Friday, May 31, 2024

Q&A with Jeffrey O.G. Ogbar




Jeffrey O.G. Ogbar is the author of the new book America's Black Capital: How African Americans Remade Atlanta in the Shadow of the Confederacy. He is professor of history and founding director of the Center for the Study of Popular Music at the University of Connecticut, and he lives in Hartford, Connecticut.


Q: What inspired you to write America’s Black Capital?


A: I am from Los Angeles, but attended Morehouse College in Atlanta, and was immediately struck by the curiously interwoven histories of the Confederacy and that of African American achievement as imprints on the city.


There were streets, neighborhoods, and monuments dedicated to Southern white nationalists and enslavers, overlapping with streets and monuments dedicated to civil rights leaders.


Moreover, Atlanta, which was once the “Imperial City” for the Ku Klux Klan, eventually elected the first black mayor of any major Southern city, and would boast more black-owned businesses, black colleges and universities, and black millionaires than any city in America. I thought, “Someone has to write this history!”


Q: The writer Jelani Cobb said of the book, “Elegantly written and exhaustively researched, America’s Black Capital is a brilliant chronicle of both Atlanta, the Southern city, and Atlanta, the metaphor for a segment of the American experience.” What do you think of that description?


A: I think that more than any concise description, this one alludes to how central the Civil War is to the book’s historical arc. Roughly, the first third of the book is on the Civil War and its immediate aftermath.


Histories of Atlanta rarely attempt such a long arc; and no history centers the Confederacy as an indelible feature on the city’s social, cultural and political character as I do here.


What is also notable is the degree to which the narrative of Atlanta’s development resonates with that of the country itself: from the origin story of strident white nationalism, to staggered steps toward expanded democracy.


From popular culture, through education and politics, there are many resonate elements in the book that provide insight to a wider national history.


Q: How did you research the book, and did you learn anything that especially surprised you?


A: This was originally supposed to be a history of Atlanta since 1970, but I found it hard to say something new about a time period so thoroughly investigated by historians, journalists, political scientists, and others.


Eventually, I opted (perhaps naively) for an ambitious history of the city since its beginning. Of course, it added years to the project, while I researched at the Library of Congress, various archives in Atlanta, interviewed people, and poured through the secondary literature.


I was especially struck by two things: (1) how central Atlanta was to the outcome of the Civil War and (2) how effective the city’s leadership class had always been in making people believe that the lofty aspirational images of Atlanta were reality.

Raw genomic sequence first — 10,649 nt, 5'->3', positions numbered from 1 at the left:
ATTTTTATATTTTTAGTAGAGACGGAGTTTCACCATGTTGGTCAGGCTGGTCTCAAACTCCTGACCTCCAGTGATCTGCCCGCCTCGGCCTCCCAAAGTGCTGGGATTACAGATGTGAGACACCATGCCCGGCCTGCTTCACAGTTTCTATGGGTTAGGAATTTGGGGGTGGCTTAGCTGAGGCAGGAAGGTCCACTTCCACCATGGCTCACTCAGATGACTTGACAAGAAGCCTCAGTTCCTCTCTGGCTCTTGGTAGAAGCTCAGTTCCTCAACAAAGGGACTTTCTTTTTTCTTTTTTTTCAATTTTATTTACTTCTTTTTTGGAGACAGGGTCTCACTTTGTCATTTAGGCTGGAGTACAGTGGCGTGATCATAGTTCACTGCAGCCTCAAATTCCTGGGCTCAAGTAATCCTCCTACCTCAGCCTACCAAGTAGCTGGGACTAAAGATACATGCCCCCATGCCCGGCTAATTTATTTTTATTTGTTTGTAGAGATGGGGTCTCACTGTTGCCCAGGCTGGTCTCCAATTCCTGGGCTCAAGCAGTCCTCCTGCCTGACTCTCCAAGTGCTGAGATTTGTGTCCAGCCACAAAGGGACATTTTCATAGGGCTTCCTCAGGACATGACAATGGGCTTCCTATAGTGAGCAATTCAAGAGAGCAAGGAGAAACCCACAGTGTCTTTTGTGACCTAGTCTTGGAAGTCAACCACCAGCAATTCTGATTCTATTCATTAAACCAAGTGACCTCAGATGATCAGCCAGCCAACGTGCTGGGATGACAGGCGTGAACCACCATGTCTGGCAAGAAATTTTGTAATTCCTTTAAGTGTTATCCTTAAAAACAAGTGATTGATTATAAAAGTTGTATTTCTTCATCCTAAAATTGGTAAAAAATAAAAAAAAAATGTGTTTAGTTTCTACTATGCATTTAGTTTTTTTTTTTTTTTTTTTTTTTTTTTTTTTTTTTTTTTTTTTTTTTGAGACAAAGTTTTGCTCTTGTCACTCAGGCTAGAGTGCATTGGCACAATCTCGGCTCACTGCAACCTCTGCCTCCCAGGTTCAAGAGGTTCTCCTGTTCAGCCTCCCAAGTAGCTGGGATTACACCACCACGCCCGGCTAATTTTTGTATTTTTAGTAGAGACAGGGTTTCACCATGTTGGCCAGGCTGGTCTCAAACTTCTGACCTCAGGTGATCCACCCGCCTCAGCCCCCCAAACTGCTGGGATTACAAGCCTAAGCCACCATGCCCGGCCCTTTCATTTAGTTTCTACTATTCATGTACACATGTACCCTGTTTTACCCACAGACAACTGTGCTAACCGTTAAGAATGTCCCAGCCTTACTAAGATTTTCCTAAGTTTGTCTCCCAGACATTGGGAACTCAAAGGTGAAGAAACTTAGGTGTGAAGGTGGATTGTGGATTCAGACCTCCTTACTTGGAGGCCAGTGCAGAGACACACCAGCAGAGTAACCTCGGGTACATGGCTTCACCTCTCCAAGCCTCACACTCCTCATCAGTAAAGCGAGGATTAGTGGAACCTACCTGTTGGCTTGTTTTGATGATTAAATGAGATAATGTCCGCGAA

At the start of the Civil War, Atlanta was a finalist for the new capital of the Confederacy. It became the veritable heart of Southern war manufacturing; and its capture in 1864 turned the tide of Abraham Lincoln’s floundering reelection campaign.


Lincoln’s victory for a second term avoided what would have been a catastrophic loss for America, freedom, and humanity. Millions of people would have remained enslaved for decades more.


For more than a century after the Civil War, generations of city leadership promoted the Gate City as progressive and especially open to opportunities for all. In reality, it lagged most Southern cities in a range of indices from civil rights, to education to poverty and crime. The boosters never let facts get in the way of a good narrative!


Q: You began the book with a description of the conclusion of Georgia’s two Senate races in January 2021. Why did you choose to start there?


A: I found that from 1864, to 1964 and 2021, Atlanta has continued to have an outsized presence in the arena of national politics. It is important to anchor this narrative in the immediate example of how critical this one city has been in shaping the fate of the nation and its hold on democracy.


Q: What are you working on now?


A: I am completing a book on the history and development of black nationalism, which will be more directed at an academic audience.


While there are some chapters that may appeal to laypeople (such as an exploration of how popular television shows engage components of black nationalist goals), I think that this book’s market is likely scholarly, unlike America’s Black Capital.


I am also finishing an edited book on African American urban history since the Great Migration. This will be the first history of African Americans and the city that solely centers its focus on the decades after 1970, the end of the migration of millions from the rural South into northern and western cities, which started in 1915.


Q: Anything else we should know?


A: I want readers to know that America’s Black Capital offers a broad historical examination of more than black Atlanta.


It is a narrative of contested notions of democracy, freedom, and citizenship. It investigates the resilience of the Confederacy on local and national politics. It offers insight into urban history, popular culture, and commentary on the origins of terms and ideas that readers have heard about (like “Forty Acres and a Mule” or W.E.B. Du Bois’s “Talented Tenth”). It is a rewarding read!


--Interview with Deborah Kalb

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